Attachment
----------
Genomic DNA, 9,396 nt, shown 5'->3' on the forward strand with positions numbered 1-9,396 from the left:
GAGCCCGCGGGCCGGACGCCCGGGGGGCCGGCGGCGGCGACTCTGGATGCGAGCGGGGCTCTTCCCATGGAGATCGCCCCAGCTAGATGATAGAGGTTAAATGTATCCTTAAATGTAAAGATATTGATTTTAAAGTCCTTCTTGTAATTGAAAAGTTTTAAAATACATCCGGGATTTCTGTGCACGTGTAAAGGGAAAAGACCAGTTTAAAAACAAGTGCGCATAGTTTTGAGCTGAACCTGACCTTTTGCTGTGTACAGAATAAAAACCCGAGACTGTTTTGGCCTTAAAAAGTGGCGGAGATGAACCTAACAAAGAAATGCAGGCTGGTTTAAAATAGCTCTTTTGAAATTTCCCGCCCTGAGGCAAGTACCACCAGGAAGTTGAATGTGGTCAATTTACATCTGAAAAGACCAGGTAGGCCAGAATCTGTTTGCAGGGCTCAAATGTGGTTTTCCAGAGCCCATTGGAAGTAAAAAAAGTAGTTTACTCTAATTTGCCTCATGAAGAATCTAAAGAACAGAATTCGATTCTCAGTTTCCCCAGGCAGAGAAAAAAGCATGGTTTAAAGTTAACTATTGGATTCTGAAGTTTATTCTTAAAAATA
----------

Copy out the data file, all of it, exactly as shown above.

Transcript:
Genomic DNA, 9,396 nt, shown 5'->3' on the forward strand with positions numbered 1-9,396 from the left:
GAGCCCGCGGGCCGGACGCCCGGGGGGCCGGCGGCGGCGACTCTGGATGCGAGCGGGGCTCTTCCCATGGAGATCGCCCCAGCTAGATGATAGAGGTTAAATGTATCCTTAAATGTAAAGATATTGATTTTAAAGTCCTTCTTGTAATTGAAAAGTTTTAAAATACATCCGGGATTTCTGTGCACGTGTAAAGGGAAAAGACCAGTTTAAAAACAAGTGCGCATAGTTTTGAGCTGAACCTGACCTTTTGCTGTGTACAGAATAAAAACCCGAGACTGTTTTGGCCTTAAAAAGTGGCGGAGATGAACCTAACAAAGAAATGCAGGCTGGTTTAAAATAGCTCTTTTGAAATTTCCCGCCCTGAGGCAAGTACCACCAGGAAGTTGAATGTGGTCAATTTACATCTGAAAAGACCAGGTAGGCCAGAATCTGTTTGCAGGGCTCAAATGTGGTTTTCCAGAGCCCATTGGAAGTAAAAAAAGTAGTTTACTCTAATTTGCCTCATGAAGAATCTAAAGAACAGAATTCGATTCTCAGTTTCCCCAGGCAGAGAAAAAAGCATGGTTTAAAGTTAACTATTGGATTCTGAAGTTTATTCTTAAAAATA